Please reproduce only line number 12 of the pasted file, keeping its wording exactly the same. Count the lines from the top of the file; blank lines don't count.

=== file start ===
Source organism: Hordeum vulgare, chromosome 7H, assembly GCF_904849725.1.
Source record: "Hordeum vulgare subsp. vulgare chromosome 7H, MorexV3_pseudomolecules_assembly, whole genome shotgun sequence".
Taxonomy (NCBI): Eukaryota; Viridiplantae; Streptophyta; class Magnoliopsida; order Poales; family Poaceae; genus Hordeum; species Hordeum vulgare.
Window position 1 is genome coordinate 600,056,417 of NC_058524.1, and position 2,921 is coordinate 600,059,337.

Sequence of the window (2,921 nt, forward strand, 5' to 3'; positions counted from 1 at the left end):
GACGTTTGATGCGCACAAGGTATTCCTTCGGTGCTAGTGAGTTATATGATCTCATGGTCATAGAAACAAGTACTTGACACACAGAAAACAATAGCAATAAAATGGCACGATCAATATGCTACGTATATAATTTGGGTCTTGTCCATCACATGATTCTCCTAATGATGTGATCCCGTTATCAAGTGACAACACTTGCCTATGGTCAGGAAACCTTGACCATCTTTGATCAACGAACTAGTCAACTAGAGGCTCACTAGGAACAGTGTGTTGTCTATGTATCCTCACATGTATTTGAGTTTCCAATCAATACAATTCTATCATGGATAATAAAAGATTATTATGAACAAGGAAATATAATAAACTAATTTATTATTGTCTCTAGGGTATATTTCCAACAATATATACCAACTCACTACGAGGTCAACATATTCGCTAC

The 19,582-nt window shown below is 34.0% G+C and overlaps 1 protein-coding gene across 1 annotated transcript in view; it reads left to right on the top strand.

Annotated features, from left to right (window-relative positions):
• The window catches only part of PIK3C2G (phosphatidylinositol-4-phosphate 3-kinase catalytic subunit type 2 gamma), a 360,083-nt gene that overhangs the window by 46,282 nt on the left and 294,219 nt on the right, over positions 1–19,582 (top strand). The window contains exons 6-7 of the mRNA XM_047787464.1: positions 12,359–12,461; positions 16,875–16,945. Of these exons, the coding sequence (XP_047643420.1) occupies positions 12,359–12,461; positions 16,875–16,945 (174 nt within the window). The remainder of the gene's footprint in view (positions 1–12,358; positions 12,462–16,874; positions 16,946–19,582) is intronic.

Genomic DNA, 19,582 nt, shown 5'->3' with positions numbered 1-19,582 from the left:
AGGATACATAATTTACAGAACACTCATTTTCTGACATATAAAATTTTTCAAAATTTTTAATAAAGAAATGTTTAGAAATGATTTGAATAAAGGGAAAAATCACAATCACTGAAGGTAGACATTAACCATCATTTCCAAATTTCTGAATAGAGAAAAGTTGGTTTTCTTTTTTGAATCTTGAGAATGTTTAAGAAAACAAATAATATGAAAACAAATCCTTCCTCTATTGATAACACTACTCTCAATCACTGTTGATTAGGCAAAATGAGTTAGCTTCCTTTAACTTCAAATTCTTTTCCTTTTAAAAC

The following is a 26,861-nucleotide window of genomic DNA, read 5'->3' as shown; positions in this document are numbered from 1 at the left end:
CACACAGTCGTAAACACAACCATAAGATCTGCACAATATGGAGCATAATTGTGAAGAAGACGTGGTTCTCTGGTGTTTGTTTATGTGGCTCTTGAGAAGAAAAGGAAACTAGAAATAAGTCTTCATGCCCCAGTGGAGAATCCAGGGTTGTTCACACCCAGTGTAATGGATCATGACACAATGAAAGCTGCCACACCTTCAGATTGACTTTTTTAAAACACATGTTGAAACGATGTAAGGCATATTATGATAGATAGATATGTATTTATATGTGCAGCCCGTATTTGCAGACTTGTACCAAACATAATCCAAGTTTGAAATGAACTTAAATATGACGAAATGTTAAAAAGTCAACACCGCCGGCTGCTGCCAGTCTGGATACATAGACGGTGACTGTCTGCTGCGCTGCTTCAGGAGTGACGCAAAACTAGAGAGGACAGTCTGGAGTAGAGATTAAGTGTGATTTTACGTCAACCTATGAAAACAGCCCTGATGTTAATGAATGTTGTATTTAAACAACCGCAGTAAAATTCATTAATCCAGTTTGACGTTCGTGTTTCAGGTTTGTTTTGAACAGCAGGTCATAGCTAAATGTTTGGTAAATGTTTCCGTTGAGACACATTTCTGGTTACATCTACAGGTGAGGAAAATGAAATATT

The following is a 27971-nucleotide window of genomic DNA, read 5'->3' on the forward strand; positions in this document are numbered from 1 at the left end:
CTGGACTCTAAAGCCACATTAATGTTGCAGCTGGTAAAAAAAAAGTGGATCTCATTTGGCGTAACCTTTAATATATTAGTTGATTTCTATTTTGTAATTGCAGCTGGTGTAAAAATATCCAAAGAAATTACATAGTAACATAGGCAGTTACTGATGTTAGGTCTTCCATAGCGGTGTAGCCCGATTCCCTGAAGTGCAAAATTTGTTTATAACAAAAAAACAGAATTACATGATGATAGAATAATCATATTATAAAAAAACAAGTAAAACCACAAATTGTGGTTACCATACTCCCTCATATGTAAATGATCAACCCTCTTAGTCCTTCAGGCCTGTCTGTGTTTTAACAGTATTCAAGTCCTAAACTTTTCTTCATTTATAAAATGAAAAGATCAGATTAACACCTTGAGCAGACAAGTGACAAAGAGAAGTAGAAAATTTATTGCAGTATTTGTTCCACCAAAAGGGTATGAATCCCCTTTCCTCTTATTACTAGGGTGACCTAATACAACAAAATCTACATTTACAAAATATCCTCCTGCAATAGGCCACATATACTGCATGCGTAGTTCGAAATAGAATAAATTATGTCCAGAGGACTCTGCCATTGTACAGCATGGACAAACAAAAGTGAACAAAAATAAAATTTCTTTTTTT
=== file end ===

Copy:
The following is a 26,861-nucleotide window of genomic DNA, read 5'->3' as shown; positions in this document are numbered from 1 at the left end: